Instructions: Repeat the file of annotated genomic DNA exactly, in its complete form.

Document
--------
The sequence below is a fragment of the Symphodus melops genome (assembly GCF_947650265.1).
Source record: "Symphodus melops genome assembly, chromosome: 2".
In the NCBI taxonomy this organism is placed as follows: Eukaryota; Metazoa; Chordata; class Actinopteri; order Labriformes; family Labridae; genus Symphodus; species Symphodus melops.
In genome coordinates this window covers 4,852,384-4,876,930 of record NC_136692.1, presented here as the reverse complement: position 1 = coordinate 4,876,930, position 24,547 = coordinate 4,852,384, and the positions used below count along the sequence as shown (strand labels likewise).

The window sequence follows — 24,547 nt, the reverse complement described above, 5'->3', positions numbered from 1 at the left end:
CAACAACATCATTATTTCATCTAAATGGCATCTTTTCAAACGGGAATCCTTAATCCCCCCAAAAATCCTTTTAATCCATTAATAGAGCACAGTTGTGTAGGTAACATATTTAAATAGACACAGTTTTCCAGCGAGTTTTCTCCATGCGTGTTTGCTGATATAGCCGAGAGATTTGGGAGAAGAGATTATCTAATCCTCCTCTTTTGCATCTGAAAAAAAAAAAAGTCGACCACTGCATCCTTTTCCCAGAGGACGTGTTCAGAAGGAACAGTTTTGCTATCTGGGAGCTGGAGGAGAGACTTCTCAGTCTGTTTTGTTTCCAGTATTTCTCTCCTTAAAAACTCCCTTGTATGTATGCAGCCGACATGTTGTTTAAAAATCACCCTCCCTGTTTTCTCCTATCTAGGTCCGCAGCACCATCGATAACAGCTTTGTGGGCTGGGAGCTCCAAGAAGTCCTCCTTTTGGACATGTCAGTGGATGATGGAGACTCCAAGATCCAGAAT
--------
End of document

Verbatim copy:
The sequence below is a fragment of the Symphodus melops genome (assembly GCF_947650265.1).
Source record: "Symphodus melops genome assembly, chromosome: 2".
In the NCBI taxonomy this organism is placed as follows: Eukaryota; Metazoa; Chordata; class Actinopteri; order Labriformes; family Labridae; genus Symphodus; species Symphodus melops.
In genome coordinates this window covers 4,852,384-4,876,930 of record NC_136692.1, presented here as the reverse complement: position 1 = coordinate 4,876,930, position 24,547 = coordinate 4,852,384, and the positions used below count along the sequence as shown (strand labels likewise).

The window sequence follows — 24,547 nt, the reverse complement described above, 5'->3', positions numbered from 1 at the left end:
CAACAACATCATTATTTCATCTAAATGGCATCTTTTCAAACGGGAATCCTTAATCCCCCCAAAAATCCTTTTAATCCATTAATAGAGCACAGTTGTGTAGGTAACATATTTAAATAGACACAGTTTTCCAGCGAGTTTTCTCCATGCGTGTTTGCTGATATAGCCGAGAGATTTGGGAGAAGAGATTATCTAATCCTCCTCTTTTGCATCTGAAAAAAAAAAAAGTCGACCACTGCATCCTTTTCCCAGAGGACGTGTTCAGAAGGAACAGTTTTGCTATCTGGGAGCTGGAGGAGAGACTTCTCAGTCTGTTTTGTTTCCAGTATTTCTCTCCTTAAAAACTCCCTTGTATGTATGCAGCCGACATGTTGTTTAAAAATCACCCTCCCTGTTTTCTCCTATCTAGGTCCGCAGCACCATCGATAACAGCTTTGTGGGCTGGGAGCTCCAAGAAGTCCTCCTTTTGGACATGTCAGTGGATGATGGAGACTCCAAGATCCAGAAT